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Cannabis Commission Updated Consensus

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John Young 30 Jul 2018

Despite ending prohibition on cannabis, Governor Phil Scott said he’d veto any further legislation that did not address his concerns regarding health and highway safety in Vermont.

This pronouncement, despite that, according to a poll conducted by Vermont Public Radio (VPR) and Vermont Public Television (VPT), the majority of Vermonters (56% according to the July 2018 poll) support retail sale of cannabis in Vermont moving forward.

The Vermont Department of Health is working on distributing information regarding cannabis consumption and safety. The department has been collecting data and research from 22 states, Washington D.C., and Canada that have either decriminalized cannabis, made it medicinal, or passed recreational usage.

“Most of the material, obviously, came from those states that had preceded Vermont with variations of legislation regarding legalization which would be Colorado and Washington primarily,” said Joe Flynn, of the Governor Scott-created Marijuana Commission’s roadway safety subcommittee.

The findings come from three subcommittees, each with their own area of focus, that are under the guidance of Governor Phil Scott’s Marijuana Commission. The subcommittees are split into education and prevention, roadway safety, and taxation and regulation.

“We’re not ready, I don’t believe, for a tax and regulate system at this point in time. I believe we need to do more work in terms of addressing impairment on our highways not just from pot, but from all different types of substances whether it’s alcohol, or prescription drugs, or pot, or a combination of the three. We also need more education, we need to prepare ourselves and educate our youth about the adverse effects of too much of any substance.” – Gov. Phil Scott

The Marijuana Commission’s education and prevention subcommittee has been gathering statistics on cannabis consumers from prior years surveys and studies. Surveys find increases in hospital activity due to cannabis, and decreases in Vermont high school consumption, lower academic achievement, as well as various other conclusions. Moreover, the studies track medical changes of patients on a case by case basis.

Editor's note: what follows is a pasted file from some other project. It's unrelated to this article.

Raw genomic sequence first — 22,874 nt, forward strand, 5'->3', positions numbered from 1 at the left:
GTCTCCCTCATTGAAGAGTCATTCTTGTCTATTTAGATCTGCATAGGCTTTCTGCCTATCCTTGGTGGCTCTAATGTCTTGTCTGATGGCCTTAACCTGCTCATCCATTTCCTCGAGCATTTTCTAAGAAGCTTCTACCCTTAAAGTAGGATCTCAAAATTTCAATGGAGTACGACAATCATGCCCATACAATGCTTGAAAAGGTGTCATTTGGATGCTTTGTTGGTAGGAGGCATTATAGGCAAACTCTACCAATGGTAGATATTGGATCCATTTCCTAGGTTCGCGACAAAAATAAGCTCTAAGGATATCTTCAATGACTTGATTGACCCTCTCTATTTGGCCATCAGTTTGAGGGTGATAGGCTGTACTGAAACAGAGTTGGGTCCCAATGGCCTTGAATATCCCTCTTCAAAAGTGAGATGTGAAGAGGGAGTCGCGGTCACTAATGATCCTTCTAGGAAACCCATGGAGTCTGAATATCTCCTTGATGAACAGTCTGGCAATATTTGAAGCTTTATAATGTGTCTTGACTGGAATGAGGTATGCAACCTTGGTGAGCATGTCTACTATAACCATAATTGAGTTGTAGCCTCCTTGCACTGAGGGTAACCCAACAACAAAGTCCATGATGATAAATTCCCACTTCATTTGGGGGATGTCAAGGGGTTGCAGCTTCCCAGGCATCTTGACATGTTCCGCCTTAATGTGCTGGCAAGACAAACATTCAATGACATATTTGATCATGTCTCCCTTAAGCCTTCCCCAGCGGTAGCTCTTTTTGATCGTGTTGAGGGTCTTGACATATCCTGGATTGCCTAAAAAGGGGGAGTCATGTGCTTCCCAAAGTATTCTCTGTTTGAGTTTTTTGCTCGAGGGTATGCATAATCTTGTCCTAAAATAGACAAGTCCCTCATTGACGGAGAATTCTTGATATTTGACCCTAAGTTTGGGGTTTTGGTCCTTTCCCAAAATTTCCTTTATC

The Marijuana Commission roadway safety subcommittee tracks government service changes in specific instances of motor vehicle crashes. They are also deciding what threshold to set cannabis levels of impairment at and how to measure for those levels. Additionally the subcommittee follows rises in law enforcement reporting of certain crimes.

The Marijuana Commission taxation and regulation subcommittee is listening to other states and countries that have changed their cannabis laws, trying to determine what works and what doesn’t. State officials communicating with researchers, legislators, data specialists, and other professionals are attempting to come up with the most successful model for Vermont.

Ultimately the three subcommittees will inform Gov. Scott on how to approach cannabis policy in the upcoming legislative session.

Mental and Physical Health

In 2016, the Department of Health found cannabis to be associated with behaviors of psychosis and psychotic behavior. This includes depression, anxiety, brain function, and schizophrenia.

Dr. Levine said the best methods of prevention for underage Vermonters are not selling cannabis near schools and playgrounds, abiding by the same laws cigarette companies must, developing and deploying effective messaging campaigns that respect the intelligence of their target audience (Vermont young people), and making sure edible packaging doesn’t appeal to Vermont’s children.

“When I was practicing medicine I had a number of patients who clearly correlate use of cannabis and a psychotic episode,” said Dr. Mark Levine, head of the education and prevention subcommittee. “It’s not like everyone is going to have that outcome.”

It also found cannabis to increase the chances of heart attacks and strokes. And although it made short term air flow better, in the long term it made air flow worse.

On the positive side, Vermont’s Department of Health found evidence that cannabis helps alleviate symptoms associated with cancer, HIV/AIDS, multiple-sclerosis, severe and chronic pain, and nausea.